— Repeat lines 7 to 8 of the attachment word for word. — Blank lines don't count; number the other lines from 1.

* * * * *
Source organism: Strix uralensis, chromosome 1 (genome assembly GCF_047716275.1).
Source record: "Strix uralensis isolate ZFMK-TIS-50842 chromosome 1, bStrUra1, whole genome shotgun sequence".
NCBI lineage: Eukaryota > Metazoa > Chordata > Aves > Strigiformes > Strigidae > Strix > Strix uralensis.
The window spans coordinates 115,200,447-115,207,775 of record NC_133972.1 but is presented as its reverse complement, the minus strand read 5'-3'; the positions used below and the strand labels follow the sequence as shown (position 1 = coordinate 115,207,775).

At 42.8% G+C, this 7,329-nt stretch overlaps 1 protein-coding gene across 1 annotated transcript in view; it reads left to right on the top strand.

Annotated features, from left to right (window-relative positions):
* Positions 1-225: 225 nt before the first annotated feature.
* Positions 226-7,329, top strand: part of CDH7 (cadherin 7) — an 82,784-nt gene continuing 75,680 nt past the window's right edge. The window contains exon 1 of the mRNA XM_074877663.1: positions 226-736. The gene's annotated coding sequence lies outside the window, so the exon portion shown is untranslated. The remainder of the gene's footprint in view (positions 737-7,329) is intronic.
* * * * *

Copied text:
* Positions 1-225: 225 nt before the first annotated feature.
* Positions 226-7,329, top strand: part of CDH7 (cadherin 7) — an 82,784-nt gene continuing 75,680 nt past the window's right edge. The window contains exon 1 of the mRNA XM_074877663.1: positions 226-736. The gene's annotated coding sequence lies outside the window, so the exon portion shown is untranslated. The remainder of the gene's footprint in view (positions 737-7,329) is intronic.